- Microsoft announced the broad availability of its Azure OpenAI Service and customers will also be able to access ChatGPT.
- The software giant is also in discussions to invest as much as US$10 billion in OpenAI, the creator of ChatGPT.
- The company plans on adopting even more OpenAI technology in its Bing search engine, Office productivity applications, Teams chat program and security software.
In 2019, Microsoft Corp. and OpenAI partnered to extend the Microsoft’s cloud arm’s capabilities in large-scale artificial intelligence (AI) systems, with an initial investment of US$1 billion from the software giant. The following years saw the investment on Open AI by Microsoft tripled to US$3 billion, an amount that was said to have enabled the former to build its renowned chatbot, ChatGPT.
The multiyear “exclusive computing partnership” between Microsoft and OpenAI that started in 2019 also meant that the both companies will be building new AI supercomputing technologies for the software giant’s Azure cloud platform. Meanwhile, OpenAI also adjusted its existing services to work on Azure. By 2021, the Azure OpenAI Service has been made available to a limited set of customers.
However, it wasn’t until last week when Microsoft made its Azure OpenAI Service available broadly to all of its enterprise customers. After all, the software giant has plans to rapidly build and deploy new products based on OpenAI’s technology. Microsoft sees these technologies as a way of expanding and improving its already wide range of products for businesses, computer programmers and consumers, while boosting revenues across its Azure cloud computing services.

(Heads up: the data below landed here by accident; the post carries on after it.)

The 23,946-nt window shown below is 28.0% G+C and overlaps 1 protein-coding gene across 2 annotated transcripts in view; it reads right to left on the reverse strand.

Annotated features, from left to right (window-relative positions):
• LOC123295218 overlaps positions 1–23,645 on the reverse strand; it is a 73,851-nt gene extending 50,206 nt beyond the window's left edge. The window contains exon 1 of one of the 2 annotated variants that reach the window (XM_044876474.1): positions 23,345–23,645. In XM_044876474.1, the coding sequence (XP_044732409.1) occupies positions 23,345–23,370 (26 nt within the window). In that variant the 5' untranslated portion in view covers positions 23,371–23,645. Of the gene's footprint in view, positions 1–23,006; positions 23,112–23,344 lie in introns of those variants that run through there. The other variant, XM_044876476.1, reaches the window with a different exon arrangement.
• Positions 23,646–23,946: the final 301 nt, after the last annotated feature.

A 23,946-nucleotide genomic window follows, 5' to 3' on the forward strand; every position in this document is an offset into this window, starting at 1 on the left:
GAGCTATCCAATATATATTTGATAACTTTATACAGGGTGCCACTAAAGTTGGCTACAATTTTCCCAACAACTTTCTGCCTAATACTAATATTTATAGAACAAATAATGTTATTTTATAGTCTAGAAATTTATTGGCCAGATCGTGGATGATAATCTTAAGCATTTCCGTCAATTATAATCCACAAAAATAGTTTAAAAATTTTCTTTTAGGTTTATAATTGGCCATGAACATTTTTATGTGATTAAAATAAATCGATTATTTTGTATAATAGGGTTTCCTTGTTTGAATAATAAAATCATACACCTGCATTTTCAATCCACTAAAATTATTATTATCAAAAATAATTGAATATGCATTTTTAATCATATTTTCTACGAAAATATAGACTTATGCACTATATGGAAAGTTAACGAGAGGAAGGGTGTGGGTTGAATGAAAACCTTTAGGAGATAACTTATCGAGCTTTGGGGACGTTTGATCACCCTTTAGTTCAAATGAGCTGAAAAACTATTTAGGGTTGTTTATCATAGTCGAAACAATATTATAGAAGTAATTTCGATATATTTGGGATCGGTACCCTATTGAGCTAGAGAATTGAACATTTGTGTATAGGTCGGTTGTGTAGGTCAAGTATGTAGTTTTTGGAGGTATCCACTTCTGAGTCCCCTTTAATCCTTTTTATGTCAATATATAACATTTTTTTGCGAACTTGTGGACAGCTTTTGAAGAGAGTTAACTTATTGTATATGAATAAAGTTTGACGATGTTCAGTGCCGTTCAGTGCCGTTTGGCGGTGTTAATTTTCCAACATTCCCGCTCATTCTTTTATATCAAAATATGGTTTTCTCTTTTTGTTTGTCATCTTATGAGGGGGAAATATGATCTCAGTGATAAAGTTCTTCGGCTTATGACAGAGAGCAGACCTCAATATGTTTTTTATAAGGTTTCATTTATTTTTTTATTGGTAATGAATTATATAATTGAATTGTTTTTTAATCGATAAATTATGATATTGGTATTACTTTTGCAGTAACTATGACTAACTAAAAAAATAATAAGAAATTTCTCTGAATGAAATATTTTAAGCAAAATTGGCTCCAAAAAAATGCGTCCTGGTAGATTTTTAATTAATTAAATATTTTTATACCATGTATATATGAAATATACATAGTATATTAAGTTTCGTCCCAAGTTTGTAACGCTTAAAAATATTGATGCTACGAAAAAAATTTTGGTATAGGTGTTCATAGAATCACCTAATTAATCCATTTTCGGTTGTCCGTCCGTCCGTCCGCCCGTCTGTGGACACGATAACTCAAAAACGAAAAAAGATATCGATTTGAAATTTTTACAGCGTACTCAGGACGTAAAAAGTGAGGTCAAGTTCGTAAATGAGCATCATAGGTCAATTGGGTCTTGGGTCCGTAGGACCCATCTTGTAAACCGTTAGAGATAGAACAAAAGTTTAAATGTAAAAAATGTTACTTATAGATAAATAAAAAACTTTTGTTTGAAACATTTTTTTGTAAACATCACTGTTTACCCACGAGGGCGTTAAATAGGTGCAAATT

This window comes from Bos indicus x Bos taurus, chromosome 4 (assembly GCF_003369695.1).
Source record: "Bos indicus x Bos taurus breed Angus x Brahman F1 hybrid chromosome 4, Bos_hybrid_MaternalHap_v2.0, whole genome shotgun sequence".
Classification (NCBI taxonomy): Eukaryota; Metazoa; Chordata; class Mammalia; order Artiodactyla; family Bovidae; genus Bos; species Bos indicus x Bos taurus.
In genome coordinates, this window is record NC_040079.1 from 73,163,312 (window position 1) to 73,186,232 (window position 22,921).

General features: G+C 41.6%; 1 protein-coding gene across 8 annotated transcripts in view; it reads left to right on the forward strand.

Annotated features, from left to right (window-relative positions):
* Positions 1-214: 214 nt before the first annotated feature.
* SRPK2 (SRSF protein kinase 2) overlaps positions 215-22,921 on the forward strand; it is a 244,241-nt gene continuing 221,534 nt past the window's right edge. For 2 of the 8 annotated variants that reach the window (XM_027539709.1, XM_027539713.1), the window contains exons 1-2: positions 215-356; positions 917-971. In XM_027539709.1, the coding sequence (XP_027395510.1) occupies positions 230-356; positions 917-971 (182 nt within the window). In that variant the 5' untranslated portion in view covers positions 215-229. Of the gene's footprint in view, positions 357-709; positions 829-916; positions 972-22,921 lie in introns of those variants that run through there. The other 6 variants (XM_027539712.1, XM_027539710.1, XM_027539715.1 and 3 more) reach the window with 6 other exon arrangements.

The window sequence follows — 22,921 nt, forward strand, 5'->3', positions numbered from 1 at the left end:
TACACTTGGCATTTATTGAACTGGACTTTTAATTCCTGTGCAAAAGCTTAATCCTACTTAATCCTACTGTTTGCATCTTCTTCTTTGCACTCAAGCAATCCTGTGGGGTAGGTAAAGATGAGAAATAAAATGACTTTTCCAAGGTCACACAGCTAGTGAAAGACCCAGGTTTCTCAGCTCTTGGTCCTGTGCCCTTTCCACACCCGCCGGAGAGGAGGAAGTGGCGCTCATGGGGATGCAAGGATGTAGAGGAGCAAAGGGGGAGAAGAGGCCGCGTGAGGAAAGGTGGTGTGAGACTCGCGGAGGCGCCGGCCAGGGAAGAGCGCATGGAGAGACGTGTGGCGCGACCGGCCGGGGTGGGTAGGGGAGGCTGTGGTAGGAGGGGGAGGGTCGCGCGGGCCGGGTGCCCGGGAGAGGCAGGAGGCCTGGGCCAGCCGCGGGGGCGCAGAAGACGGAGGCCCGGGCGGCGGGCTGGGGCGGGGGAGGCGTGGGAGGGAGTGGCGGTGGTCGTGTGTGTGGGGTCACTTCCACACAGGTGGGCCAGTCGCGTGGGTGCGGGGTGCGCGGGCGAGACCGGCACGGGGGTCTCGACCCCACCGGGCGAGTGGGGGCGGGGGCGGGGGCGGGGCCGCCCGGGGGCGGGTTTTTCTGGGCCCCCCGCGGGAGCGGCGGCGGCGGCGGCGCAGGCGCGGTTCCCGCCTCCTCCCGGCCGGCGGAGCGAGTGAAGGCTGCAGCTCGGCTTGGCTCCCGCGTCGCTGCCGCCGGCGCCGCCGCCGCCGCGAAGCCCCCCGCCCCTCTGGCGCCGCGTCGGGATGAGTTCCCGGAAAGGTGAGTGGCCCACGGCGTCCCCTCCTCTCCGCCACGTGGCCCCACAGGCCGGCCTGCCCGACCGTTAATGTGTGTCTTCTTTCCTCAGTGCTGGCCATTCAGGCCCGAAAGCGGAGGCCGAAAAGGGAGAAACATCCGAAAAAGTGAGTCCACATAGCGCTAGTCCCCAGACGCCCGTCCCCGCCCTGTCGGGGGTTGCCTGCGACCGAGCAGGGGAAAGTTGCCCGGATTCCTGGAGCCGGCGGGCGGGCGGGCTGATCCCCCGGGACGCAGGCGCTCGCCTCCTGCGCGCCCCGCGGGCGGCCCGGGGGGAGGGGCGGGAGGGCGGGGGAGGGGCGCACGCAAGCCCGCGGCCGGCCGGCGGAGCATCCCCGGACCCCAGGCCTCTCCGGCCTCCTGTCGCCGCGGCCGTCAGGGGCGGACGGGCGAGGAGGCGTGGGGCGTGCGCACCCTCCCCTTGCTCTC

Now, building on the relationship between the two companies, Microsoft is considering taking a far larger stake in OpenAI, and this week the company announced that it will “soon” also add OpenAI’s AI bot ChatGPT to its cloud-based Azure service. Basically, the service gives the software giant’s cloud customers access to various OpenAI tools like the GPT-3.5 language system that ChatGPT is based on, as well as the Dall-E model for generating images from text prompts, the company said in a blog post.
That enables Azure customers to use the OpenAI products in their own applications running in the cloud. On top of the general availability, a report by Bloomberg also indicated that Microsoft is in discussions to invest as much as US$10 billion in OpenAI, quoting people familiar with its plans. What Microsoft wants ultimately is to get an inside edge on the most popular and advanced AI systems in order to boost its own products in competition with Alphabet Inc.’s Google, Amazon.com Inc. and Meta Platforms Inc.
“We are confident in the quality of the AI models we are using and offering customers today. The pace of innovation in the AI community is moving at lightning speed. We’re tremendously excited to be at the forefront of these advancements with our customers and look forward to helping more people benefit from them in 2023 and beyond,” Microsoft said in a blog post.
When ChatGPT was launched at the end of November, the sensational AI service received its first million users in less than a week. As Bloomberg puts it, its imitation of human conversation sparked speculation about its potential to supplant professional writers and even threaten Google’s core search business. The organization behind it, co-founded by Elon Musk and Silicon Valley investor Sam Altman, makes money by charging developers to license its technology.